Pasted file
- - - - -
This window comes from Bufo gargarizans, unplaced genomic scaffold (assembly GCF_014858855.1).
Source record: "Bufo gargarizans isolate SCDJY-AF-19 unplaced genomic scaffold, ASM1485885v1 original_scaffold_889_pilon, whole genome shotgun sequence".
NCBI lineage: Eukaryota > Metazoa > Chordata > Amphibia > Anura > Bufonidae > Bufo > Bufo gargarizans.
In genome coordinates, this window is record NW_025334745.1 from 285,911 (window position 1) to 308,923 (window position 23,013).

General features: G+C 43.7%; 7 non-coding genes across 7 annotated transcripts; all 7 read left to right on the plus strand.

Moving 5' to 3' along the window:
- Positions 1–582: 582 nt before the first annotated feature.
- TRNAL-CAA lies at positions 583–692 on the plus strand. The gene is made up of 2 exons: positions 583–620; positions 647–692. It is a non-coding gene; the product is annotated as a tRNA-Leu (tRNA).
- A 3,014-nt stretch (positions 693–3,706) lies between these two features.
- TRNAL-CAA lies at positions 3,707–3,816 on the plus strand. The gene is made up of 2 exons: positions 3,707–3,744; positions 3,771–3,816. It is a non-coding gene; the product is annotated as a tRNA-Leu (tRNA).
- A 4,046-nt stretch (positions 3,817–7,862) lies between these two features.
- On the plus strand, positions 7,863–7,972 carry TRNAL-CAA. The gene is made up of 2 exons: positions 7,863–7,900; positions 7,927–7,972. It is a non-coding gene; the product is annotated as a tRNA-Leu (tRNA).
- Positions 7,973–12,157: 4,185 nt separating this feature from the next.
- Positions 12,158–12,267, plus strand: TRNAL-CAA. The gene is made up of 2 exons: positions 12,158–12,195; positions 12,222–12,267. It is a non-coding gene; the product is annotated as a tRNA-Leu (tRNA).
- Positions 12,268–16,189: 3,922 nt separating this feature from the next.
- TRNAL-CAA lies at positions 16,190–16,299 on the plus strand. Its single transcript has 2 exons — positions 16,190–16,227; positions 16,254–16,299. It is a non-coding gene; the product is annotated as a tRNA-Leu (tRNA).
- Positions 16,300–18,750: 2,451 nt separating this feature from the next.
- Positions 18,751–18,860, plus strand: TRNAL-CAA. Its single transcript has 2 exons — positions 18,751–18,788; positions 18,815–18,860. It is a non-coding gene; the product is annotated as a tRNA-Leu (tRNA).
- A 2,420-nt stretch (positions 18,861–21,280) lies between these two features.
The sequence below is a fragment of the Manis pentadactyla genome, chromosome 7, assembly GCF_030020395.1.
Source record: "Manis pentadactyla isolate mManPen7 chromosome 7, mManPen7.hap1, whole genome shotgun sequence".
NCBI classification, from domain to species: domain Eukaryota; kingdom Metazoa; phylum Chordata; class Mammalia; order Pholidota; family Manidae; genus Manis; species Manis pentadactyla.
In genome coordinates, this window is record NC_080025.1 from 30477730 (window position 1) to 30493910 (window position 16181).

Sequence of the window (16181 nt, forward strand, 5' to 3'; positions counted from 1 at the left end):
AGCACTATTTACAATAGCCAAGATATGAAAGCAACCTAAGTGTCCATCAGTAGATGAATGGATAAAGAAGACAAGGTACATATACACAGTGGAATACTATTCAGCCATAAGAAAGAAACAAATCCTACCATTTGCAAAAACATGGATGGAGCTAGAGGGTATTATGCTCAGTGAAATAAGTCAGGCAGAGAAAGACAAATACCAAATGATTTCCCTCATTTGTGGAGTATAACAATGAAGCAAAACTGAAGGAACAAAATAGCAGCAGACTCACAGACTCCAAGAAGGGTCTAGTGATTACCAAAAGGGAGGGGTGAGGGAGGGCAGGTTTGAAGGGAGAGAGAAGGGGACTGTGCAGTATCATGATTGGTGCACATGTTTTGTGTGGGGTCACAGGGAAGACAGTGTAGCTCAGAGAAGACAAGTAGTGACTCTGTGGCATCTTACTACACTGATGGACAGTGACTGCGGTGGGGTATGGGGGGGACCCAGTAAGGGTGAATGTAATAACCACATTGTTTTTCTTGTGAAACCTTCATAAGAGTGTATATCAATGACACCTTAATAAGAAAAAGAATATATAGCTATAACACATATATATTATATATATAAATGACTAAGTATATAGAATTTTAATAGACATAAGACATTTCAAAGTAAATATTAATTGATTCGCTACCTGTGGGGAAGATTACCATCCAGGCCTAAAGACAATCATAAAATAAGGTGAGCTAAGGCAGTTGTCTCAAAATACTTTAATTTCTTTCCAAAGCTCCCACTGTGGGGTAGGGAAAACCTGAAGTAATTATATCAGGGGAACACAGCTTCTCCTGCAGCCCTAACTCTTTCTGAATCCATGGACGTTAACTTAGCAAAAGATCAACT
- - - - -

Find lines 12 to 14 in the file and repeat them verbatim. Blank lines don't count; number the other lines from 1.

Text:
- On the plus strand, positions 7,863–7,972 carry TRNAL-CAA. The gene is made up of 2 exons: positions 7,863–7,900; positions 7,927–7,972. It is a non-coding gene; the product is annotated as a tRNA-Leu (tRNA).
- Positions 7,973–12,157: 4,185 nt separating this feature from the next.
- Positions 12,158–12,267, plus strand: TRNAL-CAA. The gene is made up of 2 exons: positions 12,158–12,195; positions 12,222–12,267. It is a non-coding gene; the product is annotated as a tRNA-Leu (tRNA).